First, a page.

IMAGE:  February 2004
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The case of the hidden colophon

Starting with a mysterious text, Margaret M. Mitchell, AM’82, PhD’89, ushers in a new way to analyze old documents.
The 21 people seated in the Special Collections Research Center’s new seminar room stare at two plasma-screen displays on the front wall, each projecting the same ancient images from an open book—amid Greek calligraphy are gold, red, blue, and black illuminations of men with page-boy hairstyles, wearing tunics, one piercing Christ on the cross with a spear, four others kneeling. The yellowed but sharply delineated pages fill the 50-inch screens. “What you see in front of you are two images of a real thing,” says Divinity School and Humanities professor Margaret M. Mitchell, AM’82, PhD’89, “a hand codex of the Gospel according to Mark, which is this big.” As she picks up a 3x5-inch, brown, cracked leather–bound manuscript and the right-screen image disappears, the audience collectively gasps.
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Acting globally, thinking locally

Gone are the giddy days of globalization. Domino-effect market failures like 1998’s “Asian flu” and the September 11, 2001, terrorist attacks emphasize that rather than one happy village busily churning out prosperity, the globalized world is a network of sometimes painful connections. As Marvin Zonis, Dan Lefkovitz, and Sam Wilkin put it in The Kimchi Matters: Global Business and Local Politics in a Crisis-Driven World, (Agate, 2003), by the time those crises hit, the “party had gone on too long. Globalization’s heightened intimacies became increasingly uncomfortable, as many of the guests turned out to be angry, unpredictable, duplicitous, or violent.”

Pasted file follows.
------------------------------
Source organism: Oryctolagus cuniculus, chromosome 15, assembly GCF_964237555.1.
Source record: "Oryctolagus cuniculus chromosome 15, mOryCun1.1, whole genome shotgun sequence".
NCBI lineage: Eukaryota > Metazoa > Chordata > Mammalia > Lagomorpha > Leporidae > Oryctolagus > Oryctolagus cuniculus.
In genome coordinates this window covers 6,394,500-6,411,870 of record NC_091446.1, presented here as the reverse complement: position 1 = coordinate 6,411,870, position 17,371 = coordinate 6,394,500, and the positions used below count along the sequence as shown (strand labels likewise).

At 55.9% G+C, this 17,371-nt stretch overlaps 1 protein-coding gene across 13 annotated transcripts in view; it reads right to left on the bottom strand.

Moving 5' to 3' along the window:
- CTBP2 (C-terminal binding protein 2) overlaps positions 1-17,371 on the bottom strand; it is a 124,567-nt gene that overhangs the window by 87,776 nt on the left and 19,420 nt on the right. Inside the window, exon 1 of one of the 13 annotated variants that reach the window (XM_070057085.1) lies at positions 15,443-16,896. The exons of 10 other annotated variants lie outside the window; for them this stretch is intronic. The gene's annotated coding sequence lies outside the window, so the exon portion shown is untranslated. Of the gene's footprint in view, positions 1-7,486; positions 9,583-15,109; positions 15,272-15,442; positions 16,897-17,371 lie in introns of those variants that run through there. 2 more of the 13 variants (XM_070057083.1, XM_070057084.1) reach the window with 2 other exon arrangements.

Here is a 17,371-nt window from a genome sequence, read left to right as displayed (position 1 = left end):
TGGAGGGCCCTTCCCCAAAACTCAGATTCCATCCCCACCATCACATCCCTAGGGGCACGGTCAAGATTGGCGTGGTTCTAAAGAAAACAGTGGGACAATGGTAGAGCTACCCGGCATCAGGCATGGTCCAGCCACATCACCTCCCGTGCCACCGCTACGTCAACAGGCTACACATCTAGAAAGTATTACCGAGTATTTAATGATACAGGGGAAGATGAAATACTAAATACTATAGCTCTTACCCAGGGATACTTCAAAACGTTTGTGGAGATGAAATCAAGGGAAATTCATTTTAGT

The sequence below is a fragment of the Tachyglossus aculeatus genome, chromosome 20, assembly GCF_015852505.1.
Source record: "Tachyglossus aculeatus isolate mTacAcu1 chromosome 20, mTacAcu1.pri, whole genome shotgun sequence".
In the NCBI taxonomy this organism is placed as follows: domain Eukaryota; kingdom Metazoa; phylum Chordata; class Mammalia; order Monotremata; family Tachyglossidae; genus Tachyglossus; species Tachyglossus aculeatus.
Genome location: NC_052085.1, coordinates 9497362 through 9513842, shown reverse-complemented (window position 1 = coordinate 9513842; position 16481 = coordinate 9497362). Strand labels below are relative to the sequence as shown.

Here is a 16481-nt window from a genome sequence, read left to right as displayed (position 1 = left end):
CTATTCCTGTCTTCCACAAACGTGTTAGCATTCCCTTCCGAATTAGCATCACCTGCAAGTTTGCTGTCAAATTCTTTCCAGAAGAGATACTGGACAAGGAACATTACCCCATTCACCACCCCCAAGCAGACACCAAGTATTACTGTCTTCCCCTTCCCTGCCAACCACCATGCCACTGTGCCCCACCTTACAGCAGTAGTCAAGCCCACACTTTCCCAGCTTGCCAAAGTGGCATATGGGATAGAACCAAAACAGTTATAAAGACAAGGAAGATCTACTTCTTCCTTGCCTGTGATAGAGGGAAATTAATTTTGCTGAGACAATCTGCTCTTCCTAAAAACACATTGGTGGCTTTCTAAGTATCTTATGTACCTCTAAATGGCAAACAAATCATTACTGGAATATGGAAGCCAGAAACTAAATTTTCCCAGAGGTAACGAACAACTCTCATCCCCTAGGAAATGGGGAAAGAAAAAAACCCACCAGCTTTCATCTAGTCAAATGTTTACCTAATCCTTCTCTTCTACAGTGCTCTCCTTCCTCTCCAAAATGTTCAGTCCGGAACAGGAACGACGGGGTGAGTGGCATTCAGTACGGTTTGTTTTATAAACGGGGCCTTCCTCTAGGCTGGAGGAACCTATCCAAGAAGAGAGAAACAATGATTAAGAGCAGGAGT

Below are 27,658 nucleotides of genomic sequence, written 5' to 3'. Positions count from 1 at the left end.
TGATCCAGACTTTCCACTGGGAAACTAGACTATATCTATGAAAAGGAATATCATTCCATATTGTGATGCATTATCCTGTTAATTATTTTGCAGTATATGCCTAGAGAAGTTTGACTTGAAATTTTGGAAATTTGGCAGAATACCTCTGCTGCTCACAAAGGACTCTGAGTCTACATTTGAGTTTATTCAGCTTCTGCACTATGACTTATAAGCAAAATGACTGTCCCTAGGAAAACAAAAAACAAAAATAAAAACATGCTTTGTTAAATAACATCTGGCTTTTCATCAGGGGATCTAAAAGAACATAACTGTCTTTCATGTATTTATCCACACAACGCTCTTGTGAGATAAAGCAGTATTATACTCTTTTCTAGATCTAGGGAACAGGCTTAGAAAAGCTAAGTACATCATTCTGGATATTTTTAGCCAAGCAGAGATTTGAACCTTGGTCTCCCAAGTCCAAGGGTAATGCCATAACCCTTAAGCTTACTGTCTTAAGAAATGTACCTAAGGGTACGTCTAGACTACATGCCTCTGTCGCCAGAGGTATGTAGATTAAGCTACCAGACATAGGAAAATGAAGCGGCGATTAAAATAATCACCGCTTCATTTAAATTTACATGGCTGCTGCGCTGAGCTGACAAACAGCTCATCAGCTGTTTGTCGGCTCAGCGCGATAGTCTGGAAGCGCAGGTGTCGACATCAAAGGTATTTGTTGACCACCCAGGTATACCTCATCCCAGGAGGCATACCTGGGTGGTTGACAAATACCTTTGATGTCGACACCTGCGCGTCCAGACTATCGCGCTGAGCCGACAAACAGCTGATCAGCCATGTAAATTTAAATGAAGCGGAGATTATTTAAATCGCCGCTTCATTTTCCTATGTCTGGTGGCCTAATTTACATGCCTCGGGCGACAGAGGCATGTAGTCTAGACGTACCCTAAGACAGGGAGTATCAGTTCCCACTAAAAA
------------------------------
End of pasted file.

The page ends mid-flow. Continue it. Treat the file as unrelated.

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Teens describe lust for guns

They’re, like, tight,” Professor Bernard Harcourt tells a small audience at Chicago’s Law School one December afternoon, demonstrating how youths talk about guns. Harcourt picked up the expression—and a slew of other slang—interviewing teenage boys detained in an Arizona correctional facility. Inserting their voices into the national conversation about gun crime, he argues, is critical to understanding the widespread and still growing problem—and to evaluating current policies to curtail it. “I wanted to be a bad motherf*cker,” he quotes another teen, continuing the final installment of a three-part discussion series: Guns, Crime, and Punishment in America. Harcourt, who helped organize the series, also edited a book by the same title (New York University Press, 2003).
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